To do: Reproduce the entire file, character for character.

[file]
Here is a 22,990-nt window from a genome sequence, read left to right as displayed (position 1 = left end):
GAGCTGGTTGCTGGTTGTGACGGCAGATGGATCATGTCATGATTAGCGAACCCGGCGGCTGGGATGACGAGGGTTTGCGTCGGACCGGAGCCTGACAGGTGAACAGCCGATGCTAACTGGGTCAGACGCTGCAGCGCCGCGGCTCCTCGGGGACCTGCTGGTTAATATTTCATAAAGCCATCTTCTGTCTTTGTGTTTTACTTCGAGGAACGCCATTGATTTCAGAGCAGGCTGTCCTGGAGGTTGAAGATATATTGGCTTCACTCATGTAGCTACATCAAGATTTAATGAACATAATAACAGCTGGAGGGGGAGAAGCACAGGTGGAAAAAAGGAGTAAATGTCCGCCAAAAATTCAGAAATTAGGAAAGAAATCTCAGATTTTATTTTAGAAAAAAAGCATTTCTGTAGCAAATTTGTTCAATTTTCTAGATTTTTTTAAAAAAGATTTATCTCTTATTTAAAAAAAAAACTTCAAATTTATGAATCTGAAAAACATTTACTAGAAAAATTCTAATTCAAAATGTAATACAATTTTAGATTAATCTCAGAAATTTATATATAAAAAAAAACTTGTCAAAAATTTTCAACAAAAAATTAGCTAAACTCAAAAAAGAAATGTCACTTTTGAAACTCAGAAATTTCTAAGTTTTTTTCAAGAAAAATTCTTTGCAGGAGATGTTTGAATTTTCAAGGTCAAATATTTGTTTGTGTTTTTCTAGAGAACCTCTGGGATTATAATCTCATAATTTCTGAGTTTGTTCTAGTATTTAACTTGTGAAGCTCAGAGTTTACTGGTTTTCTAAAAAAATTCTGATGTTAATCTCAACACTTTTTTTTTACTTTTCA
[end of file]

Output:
Here is a 22,990-nt window from a genome sequence, read left to right as displayed (position 1 = left end):
GAGCTGGTTGCTGGTTGTGACGGCAGATGGATCATGTCATGATTAGCGAACCCGGCGGCTGGGATGACGAGGGTTTGCGTCGGACCGGAGCCTGACAGGTGAACAGCCGATGCTAACTGGGTCAGACGCTGCAGCGCCGCGGCTCCTCGGGGACCTGCTGGTTAATATTTCATAAAGCCATCTTCTGTCTTTGTGTTTTACTTCGAGGAACGCCATTGATTTCAGAGCAGGCTGTCCTGGAGGTTGAAGATATATTGGCTTCACTCATGTAGCTACATCAAGATTTAATGAACATAATAACAGCTGGAGGGGGAGAAGCACAGGTGGAAAAAAGGAGTAAATGTCCGCCAAAAATTCAGAAATTAGGAAAGAAATCTCAGATTTTATTTTAGAAAAAAAGCATTTCTGTAGCAAATTTGTTCAATTTTCTAGATTTTTTTAAAAAAGATTTATCTCTTATTTAAAAAAAAAACTTCAAATTTATGAATCTGAAAAACATTTACTAGAAAAATTCTAATTCAAAATGTAATACAATTTTAGATTAATCTCAGAAATTTATATATAAAAAAAAACTTGTCAAAAATTTTCAACAAAAAATTAGCTAAACTCAAAAAAGAAATGTCACTTTTGAAACTCAGAAATTTCTAAGTTTTTTTCAAGAAAAATTCTTTGCAGGAGATGTTTGAATTTTCAAGGTCAAATATTTGTTTGTGTTTTTCTAGAGAACCTCTGGGATTATAATCTCATAATTTCTGAGTTTGTTCTAGTATTTAACTTGTGAAGCTCAGAGTTTACTGGTTTTCTAAAAAAATTCTGATGTTAATCTCAACACTTTTTTTTTACTTTTCA